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The Real Victims of a Church-State Merger
Be Careful What You Wish For

by Alan M. Dershowitz


The following article is from Free Inquiry magazine, Volume 20, Number 4.


The "wall" has long been a useful and poetic metaphor. It separates neighbors as well as great nations. It protects and defends, but it also rejects and offends. The wall of separation between church and state, a metaphor attributed to Thomas Jefferson, is in danger of crumbling in the nation that first built it. There are multiple ironies in this danger. Unlike the broken wall which separated East and West Germany, the wall between church and state in America is not broken. Originally designed to protect the church against the secularizing intrusions of the state, our wall is working extremely well. Churches, synagogues, and mosques are thriving in this land of separation. Religious attendance is higher than in any Western democracy with an established church. Belief in God is widespread throughout the land. Yet the right to disbelieve or to be skeptical is accepted-at least in theory. 

The successful status of American religion is to be contrasted with the sorry state of religion throughout most of Europe. When my family and I travel to Europe, we love to visit the old churches-not for prayer, but for artistic appreciation. Our favorite time to observe a church is on Sunday morning, when it is being used as intended. In recent years, we have seen fewer and fewer parishioners in churches throughout England, France, Italy, Germany, and Spain-except, of course, on special occasions. It is no coincidence, in my view, that organized religion is thriving in America and dying in much of Europe. The separation of church and state is good for religion. When church and state merge, the natural antagonism that citizens feel toward their government carries over to the church. Moreover, when the state tries to enforce religious practices, enmity is generated. Witness Israel, a country that I visit frequently. Because the mechanisms of the state are employed in support of Orthodox Judaism, a sharp division has developed between the Orthodox community and the vast majority of secular Jews. Many secular Jews feel strongly that their freedoms have been impinged on, not only by Orthodox Judaism, but by the state as well. Today there is more anti-Orthodox feeling in Israel than in any other part of the world.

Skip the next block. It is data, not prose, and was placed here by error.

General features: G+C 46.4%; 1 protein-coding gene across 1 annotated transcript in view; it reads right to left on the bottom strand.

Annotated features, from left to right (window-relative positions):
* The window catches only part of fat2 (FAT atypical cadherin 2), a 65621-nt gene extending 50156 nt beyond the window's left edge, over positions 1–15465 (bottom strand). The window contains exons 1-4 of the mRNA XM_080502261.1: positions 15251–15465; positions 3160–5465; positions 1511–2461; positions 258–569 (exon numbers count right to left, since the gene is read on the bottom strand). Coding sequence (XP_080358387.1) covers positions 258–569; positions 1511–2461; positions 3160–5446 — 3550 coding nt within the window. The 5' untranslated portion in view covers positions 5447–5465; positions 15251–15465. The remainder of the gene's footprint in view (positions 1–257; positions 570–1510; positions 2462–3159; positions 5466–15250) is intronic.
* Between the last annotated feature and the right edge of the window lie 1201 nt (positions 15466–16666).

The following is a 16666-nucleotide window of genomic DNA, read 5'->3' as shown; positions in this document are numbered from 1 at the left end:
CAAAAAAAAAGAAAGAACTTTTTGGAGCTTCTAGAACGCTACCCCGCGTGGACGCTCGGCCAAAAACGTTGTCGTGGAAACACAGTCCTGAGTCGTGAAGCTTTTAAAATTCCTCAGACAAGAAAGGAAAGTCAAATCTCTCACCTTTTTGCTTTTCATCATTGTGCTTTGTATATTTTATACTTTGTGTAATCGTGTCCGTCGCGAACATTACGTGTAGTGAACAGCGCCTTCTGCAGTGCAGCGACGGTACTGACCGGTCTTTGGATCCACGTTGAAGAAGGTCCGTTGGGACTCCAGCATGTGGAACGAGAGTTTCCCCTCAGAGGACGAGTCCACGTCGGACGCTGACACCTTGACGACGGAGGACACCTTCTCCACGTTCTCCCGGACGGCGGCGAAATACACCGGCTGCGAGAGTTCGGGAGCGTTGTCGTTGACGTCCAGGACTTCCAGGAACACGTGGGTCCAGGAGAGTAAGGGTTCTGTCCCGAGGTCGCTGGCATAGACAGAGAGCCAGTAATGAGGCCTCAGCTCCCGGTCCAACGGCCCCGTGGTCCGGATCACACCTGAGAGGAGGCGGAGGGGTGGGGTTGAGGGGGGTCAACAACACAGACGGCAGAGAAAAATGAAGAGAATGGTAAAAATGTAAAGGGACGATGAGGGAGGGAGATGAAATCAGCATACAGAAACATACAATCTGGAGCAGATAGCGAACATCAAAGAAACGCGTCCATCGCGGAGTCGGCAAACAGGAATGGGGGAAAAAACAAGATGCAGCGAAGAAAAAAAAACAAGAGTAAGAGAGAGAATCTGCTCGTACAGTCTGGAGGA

For these reasons, I believe that, if the wall of separation were to crumble in America, the ultimate losers would be the churches, the synagogues, and the mosques. To be sure, organized religion would benefit initially from the support- financial, political, and ideological-of the state. Many religious leaders who are currently strapped for cash see the wall of separation as a barrier to filling their coffers. But in the long run, organized religion would suffer greatly from state involvement in their affairs. The state, by paying the organist, would call the hymn. This would be a tragedy both for religious and secular Americans. Religion, if it remains independent of the state, can serve as a useful check and balance on the excesses of government. For example, during the 1920s, eugenics became the rage among scientists, academics, and intellectuals. Thirty states enacted forcible sterilization laws that resulted in 50,000 people being surgically sterilized. In 1927, the United States Supreme Court upheld these laws in a decision by the great Justice Oliver Wendell Holmes, who wrote: "It is better for all the world, if instead of waiting to execute offspring for crime or to let them starve for their imbecility, society can prevent those who are manifestly unfit from continuing their kind." The only dissenting opinion came from a religious Catholic. Churches fought hard against sterilization laws. In this instance, religion was right: government and science were wrong.

In countries where the state controls religion, it is far more difficult for churches to serve as checks upon the excesses of the state. Were the wall of separation to come crumbling down, disbelievers and skeptics would also suffer greatly-at least at the outset. I doubt we would have crusades, inquisitions, or pogroms-as in centuries past. But there would be discrimination. Indeed, even today, there is discrimination in practice despite its prohibition under the Constitution (see my article, "Taking Disbelief Out of the Closet," Free Inquiry, Summer 1999). But in the long run, the number of openly skeptical Americans would increase. Church membership would drop. 

Would this be good for America? Would this be good for secular humanists? Since none of us is a prophet, it is impossible to know with certainty what an America, without a wall of separation, would look like. It would almost certainly become a different place than the one we now inhabit, which is still the envy of the world. We are a prudent and cautious people. As such, we should not take the risks of breaking an edifice that has served us so well for so long.


Alan M. Dershowitz is Felix Frankfurter Professor of Law at Harvard University.  His latest book is The Genesis of Justice (Warner).


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